Computation is now regarded as an equal and indispensable partner, along with observational, experimental, and theoretical methods in the advancement of scientific knowledge. It integrates the disciplines of mathematics, science, and engineering and uses computers, networking, and visualization to solve real-world problems.

Computational Science allows us to execute tasks that were previously difficult to accomplish due to the complexity of the mathematics involved, the large number of calculations or a combination of the two. It takes advantage of not only the improvements in computer hardware, but probably and more importantly the improvements in computer algorithms and computer techniques. The overall aim is to acquire the type of skills that will make it possible to model various facets of the world using computers. With appropriate models, algorithms and inputs, the answers obtained are important for design, decision-making, planning, etc.

This is an emerging area of specialization that focuses on an interdisciplinary approach to the solution of complex problems with numerical computations and graphics visualization playing a key role in scientific investigations. It has a core knowledge base and a broad application base. In a broad sense, it means science done computationally. In a more focused sense, it means the science of computing. Its major emphasis lies in a progression from a purely theoretical concept to the main area of computation, interpretation and application. A key aspect of its execution lies on availing a student with the opportunity to work in an interdisciplinary setting wherein the ultimate goal is the solution of a practical problem using the state-of –the-art computational techniques rather than the proof of a theorem based on purely theoretical considerations.

Computational Science differs specifically from other scientific disciplines, in that analysis, methodologies and algorithms are directed towards the numerical solution of a problem. It is not just operating a computer to generate results. It entails more than an engineer or scientist using a canned program to generate and visualize results in the so called ‘black-box’ format without grasping all the intermediate computational algorithms and steps. It involves being acquainted with the actual hands-on computational steps and a concise knowledge of the physics of the problem whose numerical solution is sought; followed by a concise interpretation of the results and a prediction if need be. This quintessentially is the core of computational science.

Modern advances in the areas of applied mathematics, numerical and theoretical methods coupled with the availability of computational resources, have led to tremendous progress in the development and integration of computer simulation techniques. These have been found applicable to a wide variety of fields in mathematics, physics, agriculture, and management of natural resources, engineering, medicine, social sciences, and economics to mention just a few. This evolution has spilled not only into the areas of fundamental research but in real-world design problems.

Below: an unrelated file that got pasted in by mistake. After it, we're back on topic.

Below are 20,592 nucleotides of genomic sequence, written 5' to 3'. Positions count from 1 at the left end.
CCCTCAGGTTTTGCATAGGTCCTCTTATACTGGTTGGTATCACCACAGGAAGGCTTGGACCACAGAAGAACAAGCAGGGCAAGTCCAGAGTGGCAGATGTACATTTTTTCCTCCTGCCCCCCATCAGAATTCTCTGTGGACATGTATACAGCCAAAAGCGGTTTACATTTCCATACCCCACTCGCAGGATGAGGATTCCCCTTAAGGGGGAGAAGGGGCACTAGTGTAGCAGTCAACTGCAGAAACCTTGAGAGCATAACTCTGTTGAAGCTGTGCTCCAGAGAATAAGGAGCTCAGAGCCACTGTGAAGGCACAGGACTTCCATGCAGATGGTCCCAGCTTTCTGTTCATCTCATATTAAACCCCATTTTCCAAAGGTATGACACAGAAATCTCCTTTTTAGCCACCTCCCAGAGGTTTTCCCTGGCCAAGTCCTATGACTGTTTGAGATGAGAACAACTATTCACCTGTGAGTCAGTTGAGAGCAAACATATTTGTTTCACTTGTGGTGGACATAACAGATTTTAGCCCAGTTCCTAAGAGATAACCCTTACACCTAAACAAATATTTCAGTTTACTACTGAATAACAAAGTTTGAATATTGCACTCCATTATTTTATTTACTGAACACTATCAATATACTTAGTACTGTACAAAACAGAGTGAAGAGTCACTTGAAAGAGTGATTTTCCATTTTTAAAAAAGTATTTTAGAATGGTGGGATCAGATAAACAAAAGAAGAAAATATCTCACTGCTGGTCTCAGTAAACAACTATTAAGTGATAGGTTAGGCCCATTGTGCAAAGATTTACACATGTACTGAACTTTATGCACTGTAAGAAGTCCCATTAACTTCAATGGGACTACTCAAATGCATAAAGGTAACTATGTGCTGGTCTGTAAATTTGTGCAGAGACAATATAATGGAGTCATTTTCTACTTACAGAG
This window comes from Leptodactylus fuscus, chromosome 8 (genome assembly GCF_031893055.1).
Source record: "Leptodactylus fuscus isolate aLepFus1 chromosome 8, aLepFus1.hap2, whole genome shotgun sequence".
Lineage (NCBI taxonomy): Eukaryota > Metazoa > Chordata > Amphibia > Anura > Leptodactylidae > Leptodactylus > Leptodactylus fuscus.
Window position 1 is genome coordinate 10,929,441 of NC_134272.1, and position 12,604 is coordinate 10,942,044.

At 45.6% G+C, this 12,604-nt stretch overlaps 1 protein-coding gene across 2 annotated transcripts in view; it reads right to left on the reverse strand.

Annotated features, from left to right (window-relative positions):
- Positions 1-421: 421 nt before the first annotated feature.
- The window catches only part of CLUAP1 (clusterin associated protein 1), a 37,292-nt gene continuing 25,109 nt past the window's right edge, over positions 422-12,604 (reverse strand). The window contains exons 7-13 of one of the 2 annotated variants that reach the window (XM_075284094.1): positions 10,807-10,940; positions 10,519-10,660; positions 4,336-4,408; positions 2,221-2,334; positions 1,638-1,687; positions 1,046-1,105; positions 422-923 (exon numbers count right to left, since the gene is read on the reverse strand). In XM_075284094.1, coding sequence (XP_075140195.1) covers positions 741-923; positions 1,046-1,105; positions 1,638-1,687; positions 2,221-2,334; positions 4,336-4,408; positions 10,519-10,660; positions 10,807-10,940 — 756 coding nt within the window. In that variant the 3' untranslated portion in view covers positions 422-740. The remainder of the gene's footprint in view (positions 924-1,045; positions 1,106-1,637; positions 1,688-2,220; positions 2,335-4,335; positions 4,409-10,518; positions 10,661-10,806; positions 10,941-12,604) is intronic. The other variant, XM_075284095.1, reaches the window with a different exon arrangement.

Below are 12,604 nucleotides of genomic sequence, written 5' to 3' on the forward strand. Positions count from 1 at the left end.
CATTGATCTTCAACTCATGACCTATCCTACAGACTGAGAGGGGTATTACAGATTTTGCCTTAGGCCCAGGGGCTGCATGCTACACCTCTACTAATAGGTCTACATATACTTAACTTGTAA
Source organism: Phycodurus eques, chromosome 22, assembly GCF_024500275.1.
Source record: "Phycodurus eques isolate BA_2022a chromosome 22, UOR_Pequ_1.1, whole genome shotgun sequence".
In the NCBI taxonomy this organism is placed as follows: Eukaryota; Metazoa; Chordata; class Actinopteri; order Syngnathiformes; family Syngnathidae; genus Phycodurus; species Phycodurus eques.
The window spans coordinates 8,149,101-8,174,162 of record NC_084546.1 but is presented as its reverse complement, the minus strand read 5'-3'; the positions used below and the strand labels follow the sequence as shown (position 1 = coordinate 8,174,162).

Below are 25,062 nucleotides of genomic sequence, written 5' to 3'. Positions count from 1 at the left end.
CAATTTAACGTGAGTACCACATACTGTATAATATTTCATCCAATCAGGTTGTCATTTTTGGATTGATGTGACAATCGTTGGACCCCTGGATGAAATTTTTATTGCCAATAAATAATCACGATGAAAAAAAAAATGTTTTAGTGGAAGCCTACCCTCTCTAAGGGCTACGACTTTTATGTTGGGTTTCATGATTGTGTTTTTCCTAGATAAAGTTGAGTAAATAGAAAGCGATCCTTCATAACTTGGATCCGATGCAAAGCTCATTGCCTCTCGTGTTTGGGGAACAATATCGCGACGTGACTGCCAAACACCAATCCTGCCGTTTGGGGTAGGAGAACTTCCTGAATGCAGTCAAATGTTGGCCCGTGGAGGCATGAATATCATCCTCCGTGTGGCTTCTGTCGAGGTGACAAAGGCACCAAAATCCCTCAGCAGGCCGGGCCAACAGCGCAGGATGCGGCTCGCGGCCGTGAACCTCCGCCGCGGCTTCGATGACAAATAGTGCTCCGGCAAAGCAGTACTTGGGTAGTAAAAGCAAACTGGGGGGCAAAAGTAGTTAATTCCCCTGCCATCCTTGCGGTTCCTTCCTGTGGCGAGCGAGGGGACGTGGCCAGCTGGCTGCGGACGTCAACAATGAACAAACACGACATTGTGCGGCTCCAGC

We are set in a time of extraordinary advances in science, technology, and education. At the core of these rapid developments is a dramatic increase in the power and use of computers. Capitalizing on these advances, computational science blends with several fields including computer science, applied mathematics, and application sciences (such as biology, chemistry, physics, earth sciences, engineering, and business among many others).

Computational science must be distinguished from computer science. Computer science focuses on the computer itself; it is the science and engineering of computer systems, including hardware and software. On the other hand, Computational Science is an interdisciplinary field that uses the technology of the computer to model and study problems in mathematics, physics, chemistry, biology, earth sciences and other applied science and engineering fields. A computational scientist needs to be conversant with both the fundamentals of computer science and with the scientific field whose problems he/she wishes to solve.

Advances in computational science provides us with tools for capturing and analyzing vast amounts of experimental and observational data which previously could have been thought of as intractable or way beyond our power of analysis. Such tools will be of great utility for the exploration and understanding of physical phenomenon as well as provide us with a better insight into the analysis, design and optimization of systems using computational techniques.

The Computational Science in Addis Ababa university is designed in such a way that a student’s area of interest is primarily determined by his/her final research project otherwise most of the courses are taken in common. This not only encourages flexibility and competence, it enhances the student’s ability to face multidisciplinary challenges that characterize the fast evolving world of technology we live in.

For example, Computational Science (COSC) is an important part of biology , biophysics, medicine, chemistry, engineering, mathematics, physics, astronomy, space science, earth and environmental sciences, linguistics, and every other fields in which data exist in massive quantities, and research problems exist that are otherwise too big, too small, too expensive, too scarce, or too inaccessible to study. Hence a solid COSC program demands a strong emphasis on computational skills and ability to conceptualize real-life problems from a mathematical and modeling viewpoint instead of specialization in a narrow field. The two-years program ends with a thesis write-up and presentation. The topic should have a strong, and well defined computational core in order not to compromise the overall focus of the program.